We had the dogs to the vet yesterday and Lhotse’ lost four ounces. We were thrilled. That may not seem like a big deal, but when you’re dealing with a seventeen-pound dog, four ounces is great. It’s always been important to me to keep the dogs thin and therefore able to exercise. It’s about both keeping them active and watching their calories.
I like to use the treats that are one calorie each and then I like to break them in half and give them 1/2 calorie treats. When I train I always have a variety of treats with me and I pay attention to what I feed. If it’s a heavy treat day, or especially a heavy cheese day, their dinner reflects their intake during the day. If they didn’t have a very big exercise day, their dinner reflects that. On those days, you can take out a few tablespoons of food for a large dog or a few teaspoons for a small dog. If you keep track of your dog’s weight and how her ideal weight looks, you can make sure she doesn’t get bigger. If you notice she is gaining weight, you can respond right away, before it gets out of control.
“Winter weight” can happen to us all. I played many sports in the summer and then winter came, and for me I was a couch potato. The same can happen with our dogs in the north, midwest and northeast. We ease off the outdoor activities and slowly and steadily our little friends get bigger. If fetch isn’t happening outside, use fetch as a reinforcement instead of using a treat. Ask for a sit and send the ball down the stairs as her reward. Three birds with one stone here:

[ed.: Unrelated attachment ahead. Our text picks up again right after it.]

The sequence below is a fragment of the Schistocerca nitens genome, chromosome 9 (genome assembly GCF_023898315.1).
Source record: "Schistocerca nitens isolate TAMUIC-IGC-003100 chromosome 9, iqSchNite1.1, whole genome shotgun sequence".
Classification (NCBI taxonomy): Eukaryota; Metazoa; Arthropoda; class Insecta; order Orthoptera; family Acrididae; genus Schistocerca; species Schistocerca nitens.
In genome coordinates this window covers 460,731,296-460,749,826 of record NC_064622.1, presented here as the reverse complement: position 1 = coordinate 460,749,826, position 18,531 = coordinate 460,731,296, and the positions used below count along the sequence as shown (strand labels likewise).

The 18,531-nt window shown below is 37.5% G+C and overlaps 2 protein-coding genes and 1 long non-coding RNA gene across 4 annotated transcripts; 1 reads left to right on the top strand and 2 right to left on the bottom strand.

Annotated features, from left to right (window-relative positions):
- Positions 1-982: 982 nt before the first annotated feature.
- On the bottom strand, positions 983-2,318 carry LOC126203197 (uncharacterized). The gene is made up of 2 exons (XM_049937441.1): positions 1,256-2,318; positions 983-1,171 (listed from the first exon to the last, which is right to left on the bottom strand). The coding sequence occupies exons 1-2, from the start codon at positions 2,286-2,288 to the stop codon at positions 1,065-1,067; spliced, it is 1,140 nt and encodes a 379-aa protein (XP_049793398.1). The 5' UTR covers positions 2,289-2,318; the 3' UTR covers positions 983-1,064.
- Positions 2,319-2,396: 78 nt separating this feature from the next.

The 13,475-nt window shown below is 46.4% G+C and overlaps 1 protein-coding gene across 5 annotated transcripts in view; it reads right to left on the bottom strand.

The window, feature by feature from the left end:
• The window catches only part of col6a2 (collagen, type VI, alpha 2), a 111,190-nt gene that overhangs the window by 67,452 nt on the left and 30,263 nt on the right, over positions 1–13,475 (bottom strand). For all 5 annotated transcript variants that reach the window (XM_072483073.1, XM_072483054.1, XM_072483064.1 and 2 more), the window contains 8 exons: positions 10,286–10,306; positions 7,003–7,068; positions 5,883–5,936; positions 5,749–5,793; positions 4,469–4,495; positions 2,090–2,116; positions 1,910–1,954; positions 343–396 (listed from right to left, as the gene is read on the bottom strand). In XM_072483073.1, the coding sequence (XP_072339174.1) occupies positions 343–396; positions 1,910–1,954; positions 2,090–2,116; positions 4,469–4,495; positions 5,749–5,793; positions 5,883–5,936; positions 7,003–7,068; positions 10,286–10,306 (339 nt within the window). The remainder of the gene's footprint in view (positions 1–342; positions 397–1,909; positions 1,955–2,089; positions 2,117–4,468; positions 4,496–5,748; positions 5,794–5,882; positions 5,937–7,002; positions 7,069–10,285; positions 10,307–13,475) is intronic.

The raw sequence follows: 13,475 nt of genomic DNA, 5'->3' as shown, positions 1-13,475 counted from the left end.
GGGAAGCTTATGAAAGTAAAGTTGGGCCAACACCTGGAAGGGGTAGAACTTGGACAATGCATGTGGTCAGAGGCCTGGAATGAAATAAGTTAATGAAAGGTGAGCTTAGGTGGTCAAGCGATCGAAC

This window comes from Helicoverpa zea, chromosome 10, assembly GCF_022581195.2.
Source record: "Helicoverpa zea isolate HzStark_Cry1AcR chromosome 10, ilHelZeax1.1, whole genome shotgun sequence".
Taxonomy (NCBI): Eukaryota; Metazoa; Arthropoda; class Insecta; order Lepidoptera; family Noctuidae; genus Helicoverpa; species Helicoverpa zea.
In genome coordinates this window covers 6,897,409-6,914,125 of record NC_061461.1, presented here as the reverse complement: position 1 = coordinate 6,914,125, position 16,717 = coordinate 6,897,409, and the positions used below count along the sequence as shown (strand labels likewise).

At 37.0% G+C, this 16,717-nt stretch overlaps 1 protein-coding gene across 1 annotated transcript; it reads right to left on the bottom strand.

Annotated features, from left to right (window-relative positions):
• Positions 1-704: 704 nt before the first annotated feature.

- dog performs cued act,
- dog gets reinforced with no calories, and
- the dog gets exercise by fetching ball.
It’s important to use ALL that is reinforcing to your dog and not just food. Anything that your dog loves can be used as reinforcement — a ball, a fetch, a toy of any kind, as long as your dog loves it. Life rewards can be as easy as a release to some place wonderful, a chase of a squirrel (as long as you don’t let him catch it) or a walk. And don’t forget praise. Often, dogs will do anything for a little lovin’ from their favorite human. A good belly rub can save three or four calories.
For a seventeen-pound dog, who isn’t overweight, four lost ounces becomes good maintenance. It not only means she’s lost a little, but it also means she hasn’t gained any. I’d say a good belly rub is in order here. If she gets her feet moving, who knows, she may just use up some calories.